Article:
Mostly no. I had a query letter that I was pretty happy with -- derived from reading QueryShark [] and just generally having a sense of what I thought made the book sound like something worth reading. If an agent wanted something in particular in the query, I always made sure to include it, and I rewrote the letter at times to be a little longer or shorter if agents were specific about things like "sum up your book in two paragaphs" ... but I'd say about 85% of the agents got a very similar letter.
What advice would you give other writers seeking agents?
First and foremost: have a complete, edited, and polished manuscript. It doesn't matter if your query rocks the house; if your manuscript isn't ready to go, a good agent will know it from the first five pages. Second: follow the submission guidelines. I follow a bunch of agents who talk about their queries on Twitter, and it's amazing how often you see "Didn't follow submission guidelines. Form rejection." Third: this is your one chance to sell yourself, so work on your query letter as hard as you worked on your MS. Draft and redraft it. Have lots of people read it. Above all else, make your book sound fun and exciting! Don't just give a straight description of what happens ... give the text flavor. You have to show these folks you can write.
Would you be willing to share your query with us?
Sure. Here's the query. There is one spoiler edited out, but otherwise this is the whole thing:

Dear [Mr. or Ms. Agent's Last Name],

His country is shattered. His city is dying. Clay Foster, one of Brooklyn’s Finest, is fighting a losing battle against the dark tide that threatens to engulf his home. Science stopped the rising of the ocean waters at seven meters, but it has found no answer for Elixir. The drug has infiltrated every stratum of society.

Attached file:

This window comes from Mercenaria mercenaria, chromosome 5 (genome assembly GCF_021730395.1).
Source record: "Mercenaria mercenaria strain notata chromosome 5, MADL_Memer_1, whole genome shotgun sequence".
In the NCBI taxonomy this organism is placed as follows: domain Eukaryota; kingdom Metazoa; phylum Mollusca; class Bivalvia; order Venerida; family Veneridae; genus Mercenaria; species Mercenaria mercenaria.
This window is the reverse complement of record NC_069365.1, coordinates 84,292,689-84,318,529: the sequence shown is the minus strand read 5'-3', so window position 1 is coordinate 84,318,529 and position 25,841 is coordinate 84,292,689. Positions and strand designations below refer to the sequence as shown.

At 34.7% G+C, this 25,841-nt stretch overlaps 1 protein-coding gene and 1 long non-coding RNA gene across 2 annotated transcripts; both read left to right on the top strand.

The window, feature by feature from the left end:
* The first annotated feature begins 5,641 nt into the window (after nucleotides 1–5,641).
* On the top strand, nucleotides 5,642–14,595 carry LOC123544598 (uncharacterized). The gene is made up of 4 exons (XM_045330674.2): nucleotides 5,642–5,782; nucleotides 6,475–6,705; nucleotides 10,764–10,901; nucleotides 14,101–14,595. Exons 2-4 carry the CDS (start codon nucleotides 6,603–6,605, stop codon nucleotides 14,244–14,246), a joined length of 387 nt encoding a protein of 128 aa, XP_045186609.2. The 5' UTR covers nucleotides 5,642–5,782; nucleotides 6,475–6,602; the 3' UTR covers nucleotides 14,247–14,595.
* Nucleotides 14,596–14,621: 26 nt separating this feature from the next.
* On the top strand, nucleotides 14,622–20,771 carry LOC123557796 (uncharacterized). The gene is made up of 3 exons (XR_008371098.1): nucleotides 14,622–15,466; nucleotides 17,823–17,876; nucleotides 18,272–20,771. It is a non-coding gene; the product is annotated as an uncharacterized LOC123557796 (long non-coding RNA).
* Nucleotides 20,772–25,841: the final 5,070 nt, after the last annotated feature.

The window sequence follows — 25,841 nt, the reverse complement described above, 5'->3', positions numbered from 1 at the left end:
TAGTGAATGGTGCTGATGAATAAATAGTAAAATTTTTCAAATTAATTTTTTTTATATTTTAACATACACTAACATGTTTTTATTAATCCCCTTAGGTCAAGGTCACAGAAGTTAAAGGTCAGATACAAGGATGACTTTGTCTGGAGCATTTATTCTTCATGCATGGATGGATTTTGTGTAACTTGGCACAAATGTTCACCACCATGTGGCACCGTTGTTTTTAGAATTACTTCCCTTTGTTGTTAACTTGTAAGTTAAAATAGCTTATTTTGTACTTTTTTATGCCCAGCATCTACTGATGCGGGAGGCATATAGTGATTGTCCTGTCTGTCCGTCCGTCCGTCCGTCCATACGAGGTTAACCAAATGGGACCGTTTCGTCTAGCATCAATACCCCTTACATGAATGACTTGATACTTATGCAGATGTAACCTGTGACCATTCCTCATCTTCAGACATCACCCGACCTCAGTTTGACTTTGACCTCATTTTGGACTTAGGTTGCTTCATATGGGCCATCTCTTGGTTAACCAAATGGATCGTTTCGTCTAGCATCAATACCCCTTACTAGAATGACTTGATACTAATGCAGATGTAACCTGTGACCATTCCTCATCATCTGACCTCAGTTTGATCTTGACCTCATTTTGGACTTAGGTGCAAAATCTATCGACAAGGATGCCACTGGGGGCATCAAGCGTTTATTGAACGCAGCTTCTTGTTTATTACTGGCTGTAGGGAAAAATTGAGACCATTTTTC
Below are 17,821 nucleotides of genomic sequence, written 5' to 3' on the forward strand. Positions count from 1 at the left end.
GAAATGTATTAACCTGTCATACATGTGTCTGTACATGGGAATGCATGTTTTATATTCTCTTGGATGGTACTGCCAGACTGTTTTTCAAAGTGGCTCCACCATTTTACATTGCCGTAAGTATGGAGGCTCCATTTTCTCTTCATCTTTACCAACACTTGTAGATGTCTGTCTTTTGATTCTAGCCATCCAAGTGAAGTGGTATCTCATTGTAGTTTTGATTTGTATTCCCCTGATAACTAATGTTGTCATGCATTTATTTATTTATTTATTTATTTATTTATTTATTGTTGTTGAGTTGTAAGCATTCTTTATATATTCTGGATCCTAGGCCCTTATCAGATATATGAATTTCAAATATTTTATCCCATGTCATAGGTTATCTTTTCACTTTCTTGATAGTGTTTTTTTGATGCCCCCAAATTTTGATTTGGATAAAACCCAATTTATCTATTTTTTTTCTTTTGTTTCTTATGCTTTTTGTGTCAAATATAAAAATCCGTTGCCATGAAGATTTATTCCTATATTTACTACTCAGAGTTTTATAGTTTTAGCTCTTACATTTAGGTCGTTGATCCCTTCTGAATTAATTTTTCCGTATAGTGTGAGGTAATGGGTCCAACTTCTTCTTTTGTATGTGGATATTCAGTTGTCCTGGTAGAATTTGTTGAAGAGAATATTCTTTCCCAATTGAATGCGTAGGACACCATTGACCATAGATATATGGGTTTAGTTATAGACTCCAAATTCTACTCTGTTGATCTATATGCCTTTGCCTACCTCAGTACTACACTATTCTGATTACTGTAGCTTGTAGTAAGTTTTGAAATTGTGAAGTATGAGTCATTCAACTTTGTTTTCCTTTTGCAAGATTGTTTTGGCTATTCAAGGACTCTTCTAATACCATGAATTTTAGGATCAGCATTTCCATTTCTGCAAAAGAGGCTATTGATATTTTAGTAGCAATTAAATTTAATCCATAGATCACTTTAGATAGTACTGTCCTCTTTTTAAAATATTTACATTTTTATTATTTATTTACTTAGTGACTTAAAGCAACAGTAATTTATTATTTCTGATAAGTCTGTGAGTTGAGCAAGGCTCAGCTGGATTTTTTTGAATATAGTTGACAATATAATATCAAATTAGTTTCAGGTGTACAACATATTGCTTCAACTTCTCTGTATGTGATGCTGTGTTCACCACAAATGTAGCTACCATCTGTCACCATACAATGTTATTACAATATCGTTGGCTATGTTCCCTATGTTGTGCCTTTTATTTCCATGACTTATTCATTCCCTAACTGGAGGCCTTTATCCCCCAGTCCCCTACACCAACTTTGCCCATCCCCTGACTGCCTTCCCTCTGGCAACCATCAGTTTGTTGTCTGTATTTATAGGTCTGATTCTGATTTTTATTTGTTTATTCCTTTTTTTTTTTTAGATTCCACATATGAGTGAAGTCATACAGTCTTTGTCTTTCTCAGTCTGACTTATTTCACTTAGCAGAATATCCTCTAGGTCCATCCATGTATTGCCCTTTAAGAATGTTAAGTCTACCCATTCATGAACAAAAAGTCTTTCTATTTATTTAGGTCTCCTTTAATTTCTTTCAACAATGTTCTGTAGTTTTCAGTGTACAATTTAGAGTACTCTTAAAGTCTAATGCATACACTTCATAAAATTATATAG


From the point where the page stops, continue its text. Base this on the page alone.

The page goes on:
Clay’s wife is dead. They told him it was an accident, and at first he believed them, but a single hair in the bedroom changed his mind. The hair, the photo, the rearranged office ... someone searched his home and hurled his wife from the balcony. What were they looking for? Why did Terry die, and what happened to her SynchDrive full of data?

To gain answers, he’ll visit the lawless shanty-town built above the flooded remains of Red Hook, the dangerous ganglands of Crown Heights, the abandoned hellscape of Union City, and the walled fortress of Manhattan, its glittering towers rising high above its waterlogged neighbors. In the process, he’ll stumble into a conspiracy that stretches far beyond the murder of one woman to touch countless millions in New York and beyond.

He’ll discover what Terry died fighting to accomplish and who ordered her death. He’ll come face to face with the person who carried out the hit, and in so doing encounter the greatest enemy he has ever known. He will learn the truth about Elixir. In the end, he’ll sacrifice all that he has to save his city and gain revenge.

ELIXIR, my fifth book, is a near-future thriller (104,200 words). It is a standalone novel with room for sequels. It has not been published or self-published previously and is a simultaneous submission to multiple agents. My previous works include the II AM Trilogy (, an urban fantasy series, and The Broken God Machine (, a young adult science-fiction novel. I have also had short fiction published in Greatest Uncommon Denominator Magazine and Aurora Wolf Magazine.

Thank you for your time and consideration,

-Christopher Buecheler